When I lived in KS, I was always kind of annoyed at how my friends and my husband acted as if they were taking their life into their hands, when they let me behind the wheel.  It really kind of annoyed me.  After we lived here for several months, Mike turned to me one day and said, “Living here, suddenly the way you drive makes sense.”  I did not even know it but living in Boston shaped the way I drive.
But where we live physically is not what Jesus is talking about in this passage.  Jesus is talking about in whom we live.  As Christ’s disciples we live in Christ.  We allow Christ to shape and change us in much the same way the environment of where we live shapes and changes us.
We want Christ to shape us more than our country does, we want Christ to have more bearing on our lives than living in the US affects how we view the meaning of “on time.”  We want Christ to transform our whole view of time and how we use it.  We want Christ to change us more than our state does; we want Christ to affect us more than just than just our accent or the way we talk.  We want Christ to shape how we use our words, what we say and to whom we say those things.  We want Christ to affect us more than our city does; we want Christ to affect more than just the way we drive.  We want Christ to form the way we move in all aspects of our lives, where we allow our feet to takes us, what we do with our hands and how we reach out to those around us, touching them with the love of Jesus Christ physically and spiritually.  All aspects of our lives in some way are shaped or formed and are affected by where we live.  We want Christ to have that kind of all encompassing affect on every aspect of our lives.  Our actions, our thoughts, our words, with whom we interact and why, as well as how we interact with each and every person we encounter during the course of our day.
Today we are making a covenant, a covenant in which we are vowing, committing to abide in Christ, to allow all of who we are, everything we do and everything we say to be shaped, molded, formed, changed by Jesus Christ.  Together we are covenanting to abide in Christ; to allow Christ to be the vine, and for us to be the branches of that vine, taking our nourishment, our growth, our very existence, our life and death from Jesus Christ.  We are to live in Christ, to abide in Christ.  Let us come together this morning and covenant together to abide in Christ, to allow Christ to shape and form us more than our country does, more than our state or city does, let us let Christ be the most formative and shaping force in our lives.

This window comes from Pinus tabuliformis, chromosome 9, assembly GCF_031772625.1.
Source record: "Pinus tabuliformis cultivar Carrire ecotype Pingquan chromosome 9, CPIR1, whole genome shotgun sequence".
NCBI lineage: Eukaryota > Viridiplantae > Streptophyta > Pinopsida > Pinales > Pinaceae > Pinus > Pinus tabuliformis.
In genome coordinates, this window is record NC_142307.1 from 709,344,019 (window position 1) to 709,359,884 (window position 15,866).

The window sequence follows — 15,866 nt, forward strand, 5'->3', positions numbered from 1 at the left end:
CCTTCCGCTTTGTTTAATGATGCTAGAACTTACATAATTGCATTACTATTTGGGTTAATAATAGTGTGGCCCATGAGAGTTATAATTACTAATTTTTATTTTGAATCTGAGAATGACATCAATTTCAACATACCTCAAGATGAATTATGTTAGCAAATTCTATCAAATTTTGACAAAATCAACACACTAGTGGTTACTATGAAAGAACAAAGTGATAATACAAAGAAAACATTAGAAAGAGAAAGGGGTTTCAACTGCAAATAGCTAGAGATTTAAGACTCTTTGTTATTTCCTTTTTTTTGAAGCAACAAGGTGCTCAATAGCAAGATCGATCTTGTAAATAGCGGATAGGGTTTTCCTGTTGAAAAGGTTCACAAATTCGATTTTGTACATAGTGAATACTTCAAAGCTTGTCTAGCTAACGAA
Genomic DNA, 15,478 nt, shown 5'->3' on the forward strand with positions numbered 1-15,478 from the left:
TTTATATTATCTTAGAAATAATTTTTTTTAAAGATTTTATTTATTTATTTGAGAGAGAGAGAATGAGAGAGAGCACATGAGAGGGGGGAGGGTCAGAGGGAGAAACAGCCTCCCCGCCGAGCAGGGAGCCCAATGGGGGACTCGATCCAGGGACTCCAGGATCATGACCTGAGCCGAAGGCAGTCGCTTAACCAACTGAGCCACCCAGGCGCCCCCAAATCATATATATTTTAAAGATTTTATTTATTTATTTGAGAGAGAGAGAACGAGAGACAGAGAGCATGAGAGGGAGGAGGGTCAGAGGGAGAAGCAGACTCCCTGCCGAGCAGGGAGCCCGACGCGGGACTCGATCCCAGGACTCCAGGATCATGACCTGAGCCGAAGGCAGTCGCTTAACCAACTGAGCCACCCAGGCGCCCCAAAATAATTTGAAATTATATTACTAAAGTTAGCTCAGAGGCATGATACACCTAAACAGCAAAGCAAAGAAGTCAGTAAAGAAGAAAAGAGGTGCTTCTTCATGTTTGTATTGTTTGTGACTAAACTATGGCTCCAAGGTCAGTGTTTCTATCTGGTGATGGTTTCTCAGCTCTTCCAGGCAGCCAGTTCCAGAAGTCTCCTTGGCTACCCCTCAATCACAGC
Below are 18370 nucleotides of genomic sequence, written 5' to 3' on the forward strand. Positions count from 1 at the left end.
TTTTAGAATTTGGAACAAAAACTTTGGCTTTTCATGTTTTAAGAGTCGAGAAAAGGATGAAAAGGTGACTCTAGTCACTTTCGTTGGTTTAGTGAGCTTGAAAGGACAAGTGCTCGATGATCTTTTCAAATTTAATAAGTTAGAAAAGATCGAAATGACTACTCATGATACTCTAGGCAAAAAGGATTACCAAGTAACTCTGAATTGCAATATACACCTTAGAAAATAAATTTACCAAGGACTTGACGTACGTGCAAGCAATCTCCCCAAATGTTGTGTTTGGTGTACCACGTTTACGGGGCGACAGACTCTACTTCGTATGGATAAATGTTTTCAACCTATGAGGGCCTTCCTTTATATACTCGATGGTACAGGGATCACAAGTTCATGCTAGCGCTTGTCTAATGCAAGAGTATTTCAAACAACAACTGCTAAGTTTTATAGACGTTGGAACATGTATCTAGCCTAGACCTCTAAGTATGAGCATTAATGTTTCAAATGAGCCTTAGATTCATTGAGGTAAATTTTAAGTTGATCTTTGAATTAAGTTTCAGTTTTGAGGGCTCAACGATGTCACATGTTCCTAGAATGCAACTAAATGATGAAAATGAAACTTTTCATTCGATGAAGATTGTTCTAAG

Sunday, January 19, 2020

John 1:29-42 - Witnessing Jesus

I don’t know where Jesus was heading that day.  I don’t know what he had on his agenda.  I don’t know where his day planner told him he should be or by what time he was suppose to be there but on this day, Jesus was going about whatever it was he had set out to do as he was going merrily about his day, he was interrupted by John the Baptist, who decides that at this particular moment as Jesus walks by would be a great time to declare to all those within hearing distance who it was John believed Jesus to be.
I don’t know if you have ever spent much time comparing the 4 gospels and how they relate the story of Jesus to their readers and now to us, but each one tells us about Jesus in a different way.  Many of them will tell us the same the same event in Jesus’ life but they will tell us about the event in Jesus’ life in a different way.  Now the first three gospel writers, Matthew, Mark and Luke tend to be fairly similar to one another but John, John’s telling of the life of Jesus is quite different than the other three.  The other three pretty much begin their retelling of Jesus’ life with narrative, while John begins with a theological exposition about Jesus being the Word of God.  All the other writers let us figure out who Jesus is as the story of Jesus’ life unfolds but John, there is no mystery, there is no surprise, John gets straight to the punch line and then tells us the conclusion we are to come to  before he even introduces the story’s main character.  He begins by telling us who Jesus is and then gives us the events of his life which show us how it is he came to this conclusion.